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Gatekeeper to Value
The concept of Facility IT mandates that information flows securely and easily between all elements of BAS, FM and IT.
New Deal Blog
the past three decades, the BAS industry has been steadily marching
toward convergence with IT. One challenge many BAS companies have faced
is how to maintain and grow their business in the midst of this
process. Many, myself included, have opined that such convergence would
lead to significant BAS advancements such as making buildings more
efficient. Knowing BAS is a key component to improving occupant
comfort, the inevitable convergence with IT is something building
owners should see as a way to improve the performance and value of
their core business.
the technology front, IoT (Internet of Things) is driving down the cost
of hardware; open source is democratizing software development, and
communication technologies from 5G to WiFi are making connectivity
cheap and ubiquitous. From a social perspective, we are all living
super-connected lives with our smartphones as a must-have tool for both
business and personal use. With that in mind, there is very little
standing in the way of the BAS industry from leveraging this pervasive
connectivity to achieve IT convergence and increase the value of what
In my December 2018 article, Cybersecurity and Facility IT, I laid out the rationale that, first, Facility IT is a useful framework in which to visualize the convergence between BAS, IT, and the oft-forgotten FM. The second rationale is that Facility IT cannot happen if the IT industry regards BAS as the pariah in the building or as a high cybersecurity risk. Despite valiant efforts by a number of companies to become more security-aware, the perceived attitude in BAS is that security is an afterthought--not a critical component. This has to change!
many other industries have learned, information technology--the domain
of IT--creates value by making complex systems more efficient and the
assets they manage more productive. Consider supply chain management
(SCM), the global automation systems and networks that manage the
movement of goods across the world. Before the automation of SCM, we
had trucks, ships, planes, cranes, forklifts, and other asset classes
that had to be managed individually. As SCM exists now, we still have
those exact same assets, but the difference is each asset class is
significantly more productive, and the movement of goods is much more
predictable, accurate and visible to businesses and consumers alike.
Through SCM, information technology made those assets and their
industries more valuable.
Facility IT is just like current day SCM; it’s a layer of information technology designed to make buildings and facilities more productive for their owners and consumers. For Facility IT to work, information needs to flow effortlessly across the various domains within buildings whether it stems from VAV boxes to cloud-based analytics databases or between an FM work order and the energy management system. The less friction in the flow of information (with access/security controls), the more Facility IT will maximize the performance of each component and improve the value of buildings.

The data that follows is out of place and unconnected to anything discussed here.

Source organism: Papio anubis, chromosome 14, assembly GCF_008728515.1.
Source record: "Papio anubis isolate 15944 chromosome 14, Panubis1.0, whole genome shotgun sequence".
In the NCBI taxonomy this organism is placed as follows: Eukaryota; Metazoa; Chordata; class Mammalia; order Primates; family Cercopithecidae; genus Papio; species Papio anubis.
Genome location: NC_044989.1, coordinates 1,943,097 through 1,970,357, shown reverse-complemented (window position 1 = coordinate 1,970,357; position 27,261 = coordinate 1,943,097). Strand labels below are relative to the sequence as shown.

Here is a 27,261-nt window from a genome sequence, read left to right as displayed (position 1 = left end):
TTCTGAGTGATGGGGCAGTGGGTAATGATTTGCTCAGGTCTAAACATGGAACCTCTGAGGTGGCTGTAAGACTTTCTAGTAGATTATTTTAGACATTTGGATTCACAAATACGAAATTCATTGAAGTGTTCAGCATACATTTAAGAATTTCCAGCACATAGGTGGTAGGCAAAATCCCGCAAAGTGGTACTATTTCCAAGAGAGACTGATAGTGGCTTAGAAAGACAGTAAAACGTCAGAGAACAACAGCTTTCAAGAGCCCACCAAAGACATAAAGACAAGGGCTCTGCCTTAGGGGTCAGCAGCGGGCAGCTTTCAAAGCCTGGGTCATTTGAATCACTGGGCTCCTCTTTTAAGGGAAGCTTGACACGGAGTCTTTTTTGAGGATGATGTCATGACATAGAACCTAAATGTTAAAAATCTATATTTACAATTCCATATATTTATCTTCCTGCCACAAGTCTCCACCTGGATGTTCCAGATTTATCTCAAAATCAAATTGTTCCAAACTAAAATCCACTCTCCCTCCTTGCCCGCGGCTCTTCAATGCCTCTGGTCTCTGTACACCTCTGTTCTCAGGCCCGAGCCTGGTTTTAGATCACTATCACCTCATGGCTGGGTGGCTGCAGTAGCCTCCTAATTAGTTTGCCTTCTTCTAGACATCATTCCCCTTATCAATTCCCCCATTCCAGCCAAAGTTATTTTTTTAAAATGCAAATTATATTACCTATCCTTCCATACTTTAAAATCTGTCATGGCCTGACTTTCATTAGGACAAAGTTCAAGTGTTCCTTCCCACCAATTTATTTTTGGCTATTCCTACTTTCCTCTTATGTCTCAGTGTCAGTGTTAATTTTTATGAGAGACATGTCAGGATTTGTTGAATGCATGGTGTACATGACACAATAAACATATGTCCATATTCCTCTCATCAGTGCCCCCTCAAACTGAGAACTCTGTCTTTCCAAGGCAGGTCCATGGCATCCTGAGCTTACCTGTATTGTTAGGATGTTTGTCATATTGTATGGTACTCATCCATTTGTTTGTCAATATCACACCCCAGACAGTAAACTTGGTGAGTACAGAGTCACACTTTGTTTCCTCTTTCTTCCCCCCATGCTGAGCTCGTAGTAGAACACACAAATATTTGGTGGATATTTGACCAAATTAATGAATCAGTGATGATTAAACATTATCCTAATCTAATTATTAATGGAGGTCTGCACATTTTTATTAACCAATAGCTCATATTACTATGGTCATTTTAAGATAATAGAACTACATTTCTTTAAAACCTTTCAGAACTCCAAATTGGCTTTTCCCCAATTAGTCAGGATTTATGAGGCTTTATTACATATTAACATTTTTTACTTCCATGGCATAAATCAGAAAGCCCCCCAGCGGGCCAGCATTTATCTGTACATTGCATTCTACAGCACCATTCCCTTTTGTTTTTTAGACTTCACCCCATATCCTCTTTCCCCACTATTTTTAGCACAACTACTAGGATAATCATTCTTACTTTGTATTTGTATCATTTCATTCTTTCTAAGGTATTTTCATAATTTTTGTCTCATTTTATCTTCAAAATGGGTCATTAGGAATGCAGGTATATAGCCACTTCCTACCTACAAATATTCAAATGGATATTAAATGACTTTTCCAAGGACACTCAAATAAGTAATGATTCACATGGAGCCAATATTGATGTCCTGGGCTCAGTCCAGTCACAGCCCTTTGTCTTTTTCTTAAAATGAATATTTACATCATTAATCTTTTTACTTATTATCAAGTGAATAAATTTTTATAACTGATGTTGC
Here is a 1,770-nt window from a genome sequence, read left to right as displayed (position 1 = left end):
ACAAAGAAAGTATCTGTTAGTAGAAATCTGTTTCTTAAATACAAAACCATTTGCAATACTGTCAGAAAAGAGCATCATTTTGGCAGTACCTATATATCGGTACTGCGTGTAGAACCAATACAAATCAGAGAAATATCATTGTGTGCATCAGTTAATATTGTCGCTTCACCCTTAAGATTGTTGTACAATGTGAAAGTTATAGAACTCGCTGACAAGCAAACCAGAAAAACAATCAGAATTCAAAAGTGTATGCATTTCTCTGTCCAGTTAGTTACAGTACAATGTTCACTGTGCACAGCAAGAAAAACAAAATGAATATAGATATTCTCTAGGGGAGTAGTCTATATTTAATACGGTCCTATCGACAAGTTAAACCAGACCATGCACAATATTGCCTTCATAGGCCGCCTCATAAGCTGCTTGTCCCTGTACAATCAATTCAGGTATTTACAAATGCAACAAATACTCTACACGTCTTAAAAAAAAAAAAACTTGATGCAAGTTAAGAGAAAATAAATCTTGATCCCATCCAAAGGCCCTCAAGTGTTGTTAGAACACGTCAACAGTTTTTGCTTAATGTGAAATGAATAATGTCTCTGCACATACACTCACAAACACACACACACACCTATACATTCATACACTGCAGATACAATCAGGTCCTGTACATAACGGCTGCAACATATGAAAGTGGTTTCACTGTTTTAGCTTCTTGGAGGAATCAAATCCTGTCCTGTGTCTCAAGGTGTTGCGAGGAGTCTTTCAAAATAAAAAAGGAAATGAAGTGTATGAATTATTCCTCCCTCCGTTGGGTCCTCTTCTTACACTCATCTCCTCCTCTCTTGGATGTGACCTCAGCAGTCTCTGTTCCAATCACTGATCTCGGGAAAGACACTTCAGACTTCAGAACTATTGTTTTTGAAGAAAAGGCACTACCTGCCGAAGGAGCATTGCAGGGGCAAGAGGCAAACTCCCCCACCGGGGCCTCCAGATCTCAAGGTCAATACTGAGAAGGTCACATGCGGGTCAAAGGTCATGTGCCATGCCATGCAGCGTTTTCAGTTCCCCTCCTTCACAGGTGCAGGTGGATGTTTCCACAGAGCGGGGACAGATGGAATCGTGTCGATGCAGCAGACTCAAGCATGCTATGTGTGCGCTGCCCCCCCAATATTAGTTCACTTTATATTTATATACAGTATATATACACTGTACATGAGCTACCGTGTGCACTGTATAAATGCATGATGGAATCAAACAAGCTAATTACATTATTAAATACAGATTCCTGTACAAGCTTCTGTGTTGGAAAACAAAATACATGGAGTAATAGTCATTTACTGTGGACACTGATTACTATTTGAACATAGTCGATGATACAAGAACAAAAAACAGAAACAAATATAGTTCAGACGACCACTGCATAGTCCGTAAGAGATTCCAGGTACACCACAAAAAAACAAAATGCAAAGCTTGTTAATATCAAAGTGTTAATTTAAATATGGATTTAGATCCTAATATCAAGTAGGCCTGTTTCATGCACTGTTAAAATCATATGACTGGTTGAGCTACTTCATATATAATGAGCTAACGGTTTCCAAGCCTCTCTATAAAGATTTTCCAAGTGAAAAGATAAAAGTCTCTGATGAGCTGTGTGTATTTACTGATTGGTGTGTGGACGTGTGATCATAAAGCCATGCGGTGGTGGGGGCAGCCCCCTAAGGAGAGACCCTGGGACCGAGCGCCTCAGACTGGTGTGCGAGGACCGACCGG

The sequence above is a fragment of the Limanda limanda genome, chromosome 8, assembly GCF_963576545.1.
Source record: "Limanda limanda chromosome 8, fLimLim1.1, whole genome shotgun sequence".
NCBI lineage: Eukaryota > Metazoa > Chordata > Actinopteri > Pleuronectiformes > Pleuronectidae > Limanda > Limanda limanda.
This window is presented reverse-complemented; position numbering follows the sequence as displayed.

Imagine for a moment if cranes (critical to load/unload ships) were inherently risky from an information flow perspective, such that they cannot be part of SCM. In this scenario, the supply chain will track goods up to the port, but then the chain is broken since the cranes cannot inform the system it has loaded the goods in a certain part of the ship. The supply chain is no more!
concept of Facility IT mandates that information flows securely and
easily between all elements of BAS, FM and IT. This is where the BAS
industry’s outcast status as a security risk is a major problem; for
the BAS industry, this means that BAS companies will be excluded from
the value that Facility IT promises.
A drumbeat that continues to rage in the BAS industry is the so-called IT-OT (Operational Technology, or the network separate from IT) debate. Many practitioners argue that the best approach to solving this problem is to separate IT networks from OT (BAS) networks. This is certainly a way for IT to bypass BAS’ insecurity, but it also removes the opportunity for the BAS industry to contribute to the value of Facility IT. This makes BAS the equivalent of the crane mentioned above--clearly outside of the value-creating space. Surely, this is not ideal!
The solution to this problem is to address the elephant in the room: Make BAS secure, and do this to the level now taken for granted by the IT community. We are already using many IT technologies and best practices. Now we have to take the next step in the cybersecurity area.
don’t think the BAS industry wants to remain a pariah forever.
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